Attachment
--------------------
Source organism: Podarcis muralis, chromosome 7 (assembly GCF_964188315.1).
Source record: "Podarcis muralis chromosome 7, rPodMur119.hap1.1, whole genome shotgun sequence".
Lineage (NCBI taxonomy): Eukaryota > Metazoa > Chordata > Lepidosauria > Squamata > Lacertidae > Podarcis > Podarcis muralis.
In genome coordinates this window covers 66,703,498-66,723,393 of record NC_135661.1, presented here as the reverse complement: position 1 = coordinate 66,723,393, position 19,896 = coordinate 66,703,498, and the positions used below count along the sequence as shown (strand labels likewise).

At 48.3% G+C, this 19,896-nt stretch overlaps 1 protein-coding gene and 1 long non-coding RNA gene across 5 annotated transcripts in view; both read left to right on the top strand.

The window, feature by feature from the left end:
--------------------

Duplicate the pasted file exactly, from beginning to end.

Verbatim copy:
Source organism: Podarcis muralis, chromosome 7 (assembly GCF_964188315.1).
Source record: "Podarcis muralis chromosome 7, rPodMur119.hap1.1, whole genome shotgun sequence".
Lineage (NCBI taxonomy): Eukaryota > Metazoa > Chordata > Lepidosauria > Squamata > Lacertidae > Podarcis > Podarcis muralis.
In genome coordinates this window covers 66,703,498-66,723,393 of record NC_135661.1, presented here as the reverse complement: position 1 = coordinate 66,723,393, position 19,896 = coordinate 66,703,498, and the positions used below count along the sequence as shown (strand labels likewise).

At 48.3% G+C, this 19,896-nt stretch overlaps 1 protein-coding gene and 1 long non-coding RNA gene across 5 annotated transcripts in view; both read left to right on the top strand.

The window, feature by feature from the left end: